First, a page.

In 1978, a Japanese graphic designer named Tomoyuki Ono grew a square watermelon.
Later that year, she displayed her creation in a gallery in Ginza, Tokyo.
People were amazed.
Someone asked her how she did it.
“Easy,” she said. “I grew it in a box.”
That is, Ono planted the watermelon in a cubic container made of glass and reinforced with steel. Then she left it alone. As the watermelon grew, it expanded to fit the frame of the space it was in.
When the watermelon ran out of space to grow, Ono removed it.
This principle also applies to your writing.
(Or any creative work for that matter.)
What you’re about to learn saves me hundreds of hours a year…
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It’s called Parkinson's Law, which states:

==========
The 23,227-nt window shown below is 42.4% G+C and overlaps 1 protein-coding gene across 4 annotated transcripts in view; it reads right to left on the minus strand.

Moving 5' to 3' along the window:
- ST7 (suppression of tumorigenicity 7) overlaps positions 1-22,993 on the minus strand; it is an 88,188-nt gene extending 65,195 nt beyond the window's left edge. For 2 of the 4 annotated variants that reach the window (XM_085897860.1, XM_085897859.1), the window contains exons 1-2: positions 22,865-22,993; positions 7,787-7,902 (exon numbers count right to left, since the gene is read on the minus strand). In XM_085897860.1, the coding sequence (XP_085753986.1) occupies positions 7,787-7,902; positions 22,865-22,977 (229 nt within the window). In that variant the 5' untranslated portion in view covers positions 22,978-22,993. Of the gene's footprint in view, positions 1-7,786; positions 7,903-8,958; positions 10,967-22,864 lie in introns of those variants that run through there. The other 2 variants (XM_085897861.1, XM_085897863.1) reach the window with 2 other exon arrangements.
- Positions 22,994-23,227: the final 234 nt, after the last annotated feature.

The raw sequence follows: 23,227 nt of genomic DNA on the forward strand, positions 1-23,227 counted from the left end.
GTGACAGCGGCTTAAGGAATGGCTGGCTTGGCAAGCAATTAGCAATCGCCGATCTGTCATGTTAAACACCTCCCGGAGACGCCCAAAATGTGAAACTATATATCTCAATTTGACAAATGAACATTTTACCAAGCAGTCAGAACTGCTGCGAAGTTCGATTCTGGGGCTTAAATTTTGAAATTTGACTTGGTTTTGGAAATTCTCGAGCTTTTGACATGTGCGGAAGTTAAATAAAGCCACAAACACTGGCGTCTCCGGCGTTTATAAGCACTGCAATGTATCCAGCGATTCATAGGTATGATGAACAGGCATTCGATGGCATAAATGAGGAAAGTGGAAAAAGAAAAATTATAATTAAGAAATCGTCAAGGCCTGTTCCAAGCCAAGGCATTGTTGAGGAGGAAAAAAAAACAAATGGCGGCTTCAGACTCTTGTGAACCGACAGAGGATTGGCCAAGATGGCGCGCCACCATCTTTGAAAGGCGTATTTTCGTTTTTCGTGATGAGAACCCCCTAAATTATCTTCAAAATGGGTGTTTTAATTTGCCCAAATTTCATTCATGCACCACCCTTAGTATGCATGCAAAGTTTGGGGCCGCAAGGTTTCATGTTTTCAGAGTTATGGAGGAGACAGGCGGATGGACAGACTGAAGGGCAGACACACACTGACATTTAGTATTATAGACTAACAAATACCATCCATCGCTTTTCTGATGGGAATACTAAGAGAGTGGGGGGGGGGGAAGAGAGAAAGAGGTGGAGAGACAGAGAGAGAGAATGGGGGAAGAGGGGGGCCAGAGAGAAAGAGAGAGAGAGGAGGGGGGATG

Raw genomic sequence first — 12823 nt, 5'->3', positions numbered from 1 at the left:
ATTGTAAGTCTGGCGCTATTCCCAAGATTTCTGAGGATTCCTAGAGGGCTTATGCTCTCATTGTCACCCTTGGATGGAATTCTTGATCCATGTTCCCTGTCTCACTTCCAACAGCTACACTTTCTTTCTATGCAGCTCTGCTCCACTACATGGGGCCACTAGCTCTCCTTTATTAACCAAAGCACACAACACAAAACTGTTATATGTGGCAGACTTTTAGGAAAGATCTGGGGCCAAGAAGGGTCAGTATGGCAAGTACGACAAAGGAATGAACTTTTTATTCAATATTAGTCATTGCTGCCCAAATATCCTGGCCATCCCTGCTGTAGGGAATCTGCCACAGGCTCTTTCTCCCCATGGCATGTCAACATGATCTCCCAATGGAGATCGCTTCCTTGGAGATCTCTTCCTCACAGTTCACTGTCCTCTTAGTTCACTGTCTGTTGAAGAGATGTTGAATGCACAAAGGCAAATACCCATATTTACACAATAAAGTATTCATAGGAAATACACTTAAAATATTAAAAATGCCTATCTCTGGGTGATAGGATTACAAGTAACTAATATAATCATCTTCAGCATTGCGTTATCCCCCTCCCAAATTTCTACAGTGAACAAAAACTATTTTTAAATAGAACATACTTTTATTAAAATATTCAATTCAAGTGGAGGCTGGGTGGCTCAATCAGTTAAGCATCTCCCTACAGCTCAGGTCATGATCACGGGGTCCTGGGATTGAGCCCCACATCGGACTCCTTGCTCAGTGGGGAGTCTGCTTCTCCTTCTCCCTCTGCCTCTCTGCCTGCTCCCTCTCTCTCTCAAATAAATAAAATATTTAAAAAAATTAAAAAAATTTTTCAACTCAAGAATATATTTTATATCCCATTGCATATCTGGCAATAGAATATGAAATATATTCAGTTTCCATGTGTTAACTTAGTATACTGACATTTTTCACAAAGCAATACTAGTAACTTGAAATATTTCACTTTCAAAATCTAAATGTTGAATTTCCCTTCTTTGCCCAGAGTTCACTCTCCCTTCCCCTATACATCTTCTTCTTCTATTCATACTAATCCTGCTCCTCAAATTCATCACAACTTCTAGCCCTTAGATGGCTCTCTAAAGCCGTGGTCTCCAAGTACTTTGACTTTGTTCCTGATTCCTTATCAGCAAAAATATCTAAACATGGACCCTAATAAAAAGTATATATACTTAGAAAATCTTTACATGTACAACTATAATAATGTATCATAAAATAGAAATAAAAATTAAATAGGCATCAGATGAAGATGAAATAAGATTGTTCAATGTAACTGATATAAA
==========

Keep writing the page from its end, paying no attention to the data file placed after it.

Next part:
“Work expands so as to fill the time available for its completion.”
So if you give yourself 4 hours to write something (e.g., an article, a press release, a landing page, an email), it may very well take you all 4 hours to complete it.
But if you give yourself only an hour to write that same thing, it’ll take you an hour.
I promise you it will.
Do it soon.
Try writing something in half the time it usually takes you. Or go for broke and quarter your time limit.
Remember, this is an experiment. If you take it seriously — if you treat your countdown timer like a bomb that’s set to blow at the 0:00 mark — you’ll finish.
And maybe you’ll have a final draft. Or (more likely) you’ll have a first draft, something you can build on. Either way, you’ll be in a good place, much further along than when you started.
And you’ll get there in a fraction of the time because you’ll be forced to keep the work simple.
You won’t have time to complicate things. That’s the secret.
This exercise could launch the most productive period of your life.
It did for me, anyway.
Try it today.